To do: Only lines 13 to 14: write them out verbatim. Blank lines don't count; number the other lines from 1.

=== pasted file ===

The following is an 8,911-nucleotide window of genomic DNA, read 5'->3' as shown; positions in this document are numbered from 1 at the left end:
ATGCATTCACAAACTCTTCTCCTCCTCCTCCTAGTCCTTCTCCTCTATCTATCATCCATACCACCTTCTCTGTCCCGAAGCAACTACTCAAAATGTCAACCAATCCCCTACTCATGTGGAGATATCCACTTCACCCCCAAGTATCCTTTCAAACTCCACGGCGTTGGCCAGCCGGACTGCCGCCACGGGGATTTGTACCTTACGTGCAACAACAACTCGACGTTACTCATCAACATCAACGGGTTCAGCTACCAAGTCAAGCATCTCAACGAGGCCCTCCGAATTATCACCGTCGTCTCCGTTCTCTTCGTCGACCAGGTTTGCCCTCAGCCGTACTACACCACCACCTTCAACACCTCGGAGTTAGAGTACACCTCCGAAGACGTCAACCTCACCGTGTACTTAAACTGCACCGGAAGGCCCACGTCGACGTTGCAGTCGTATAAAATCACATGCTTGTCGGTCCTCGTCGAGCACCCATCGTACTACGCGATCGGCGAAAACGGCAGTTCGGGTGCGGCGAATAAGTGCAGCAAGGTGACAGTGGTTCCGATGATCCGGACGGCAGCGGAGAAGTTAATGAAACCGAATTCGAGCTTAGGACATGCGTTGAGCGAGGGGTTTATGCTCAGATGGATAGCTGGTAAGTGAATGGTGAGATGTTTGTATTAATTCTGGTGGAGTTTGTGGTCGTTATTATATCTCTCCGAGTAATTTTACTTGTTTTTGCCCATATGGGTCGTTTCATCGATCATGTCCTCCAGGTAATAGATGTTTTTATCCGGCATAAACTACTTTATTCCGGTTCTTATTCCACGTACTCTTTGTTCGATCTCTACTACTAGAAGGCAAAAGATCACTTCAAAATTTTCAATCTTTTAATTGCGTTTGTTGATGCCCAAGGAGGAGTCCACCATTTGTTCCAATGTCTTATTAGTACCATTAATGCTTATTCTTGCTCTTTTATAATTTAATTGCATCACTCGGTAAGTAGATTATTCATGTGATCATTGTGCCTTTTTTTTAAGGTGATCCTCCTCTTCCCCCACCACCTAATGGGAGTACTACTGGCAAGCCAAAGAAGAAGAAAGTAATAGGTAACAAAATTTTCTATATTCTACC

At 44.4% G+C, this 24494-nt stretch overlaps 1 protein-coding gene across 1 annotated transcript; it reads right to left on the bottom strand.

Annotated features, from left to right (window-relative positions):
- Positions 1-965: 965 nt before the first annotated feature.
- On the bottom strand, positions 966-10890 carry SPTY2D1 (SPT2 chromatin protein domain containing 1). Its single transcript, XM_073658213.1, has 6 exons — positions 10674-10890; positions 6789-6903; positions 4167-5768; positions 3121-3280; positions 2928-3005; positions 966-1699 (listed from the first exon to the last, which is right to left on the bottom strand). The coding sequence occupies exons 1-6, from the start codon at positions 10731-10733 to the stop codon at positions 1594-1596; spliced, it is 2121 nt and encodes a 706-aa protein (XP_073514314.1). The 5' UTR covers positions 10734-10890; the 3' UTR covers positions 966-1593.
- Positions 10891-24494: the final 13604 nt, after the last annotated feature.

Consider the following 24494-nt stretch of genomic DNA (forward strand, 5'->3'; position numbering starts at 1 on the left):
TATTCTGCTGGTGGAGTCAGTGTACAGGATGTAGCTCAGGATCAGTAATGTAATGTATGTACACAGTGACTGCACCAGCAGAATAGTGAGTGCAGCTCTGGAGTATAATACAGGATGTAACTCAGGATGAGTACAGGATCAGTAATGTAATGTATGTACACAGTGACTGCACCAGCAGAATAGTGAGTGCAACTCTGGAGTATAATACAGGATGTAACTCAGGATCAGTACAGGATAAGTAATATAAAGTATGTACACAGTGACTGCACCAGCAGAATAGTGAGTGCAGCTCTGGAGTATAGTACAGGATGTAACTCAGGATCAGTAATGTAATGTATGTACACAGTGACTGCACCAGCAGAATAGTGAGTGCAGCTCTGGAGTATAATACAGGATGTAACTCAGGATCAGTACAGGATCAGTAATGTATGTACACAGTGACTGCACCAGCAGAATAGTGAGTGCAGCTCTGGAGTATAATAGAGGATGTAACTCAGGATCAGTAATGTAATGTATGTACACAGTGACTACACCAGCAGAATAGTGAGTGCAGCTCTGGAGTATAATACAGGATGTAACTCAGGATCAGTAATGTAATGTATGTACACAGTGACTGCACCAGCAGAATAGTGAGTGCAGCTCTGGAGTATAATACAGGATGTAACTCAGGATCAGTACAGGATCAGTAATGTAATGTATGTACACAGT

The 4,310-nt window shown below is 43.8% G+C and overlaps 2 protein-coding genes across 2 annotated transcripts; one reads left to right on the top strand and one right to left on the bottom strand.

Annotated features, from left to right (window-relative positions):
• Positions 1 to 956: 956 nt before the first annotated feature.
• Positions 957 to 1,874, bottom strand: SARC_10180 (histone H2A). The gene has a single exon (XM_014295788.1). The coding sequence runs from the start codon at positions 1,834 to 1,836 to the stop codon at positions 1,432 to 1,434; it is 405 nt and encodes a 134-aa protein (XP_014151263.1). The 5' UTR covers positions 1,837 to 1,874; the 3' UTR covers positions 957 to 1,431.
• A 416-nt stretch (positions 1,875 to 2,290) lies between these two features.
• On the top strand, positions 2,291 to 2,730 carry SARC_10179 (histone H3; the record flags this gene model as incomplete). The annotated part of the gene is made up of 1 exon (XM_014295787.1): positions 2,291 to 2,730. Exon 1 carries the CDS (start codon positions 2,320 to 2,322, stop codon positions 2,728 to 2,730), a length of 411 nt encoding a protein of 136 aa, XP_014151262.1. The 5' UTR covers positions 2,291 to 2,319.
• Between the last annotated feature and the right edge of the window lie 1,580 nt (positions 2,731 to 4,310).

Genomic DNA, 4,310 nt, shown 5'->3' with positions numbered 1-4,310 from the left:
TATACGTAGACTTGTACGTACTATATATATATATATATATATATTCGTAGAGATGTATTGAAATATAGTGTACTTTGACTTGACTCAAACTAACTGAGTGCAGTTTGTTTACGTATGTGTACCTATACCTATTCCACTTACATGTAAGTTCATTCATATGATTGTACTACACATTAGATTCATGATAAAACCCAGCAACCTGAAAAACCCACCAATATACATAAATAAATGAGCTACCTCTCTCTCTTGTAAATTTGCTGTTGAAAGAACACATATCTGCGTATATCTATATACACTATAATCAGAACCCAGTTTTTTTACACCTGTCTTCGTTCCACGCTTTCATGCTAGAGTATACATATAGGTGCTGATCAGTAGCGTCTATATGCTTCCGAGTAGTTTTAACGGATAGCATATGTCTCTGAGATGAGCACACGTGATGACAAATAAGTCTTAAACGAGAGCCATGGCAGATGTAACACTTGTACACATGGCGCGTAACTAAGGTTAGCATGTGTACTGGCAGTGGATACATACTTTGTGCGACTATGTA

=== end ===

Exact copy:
• Positions 957 to 1,874, bottom strand: SARC_10180 (histone H2A). The gene has a single exon (XM_014295788.1). The coding sequence runs from the start codon at positions 1,834 to 1,836 to the stop codon at positions 1,432 to 1,434; it is 405 nt and encodes a 134-aa protein (XP_014151263.1). The 5' UTR covers positions 1,837 to 1,874; the 3' UTR covers positions 957 to 1,431.
• A 416-nt stretch (positions 1,875 to 2,290) lies between these two features.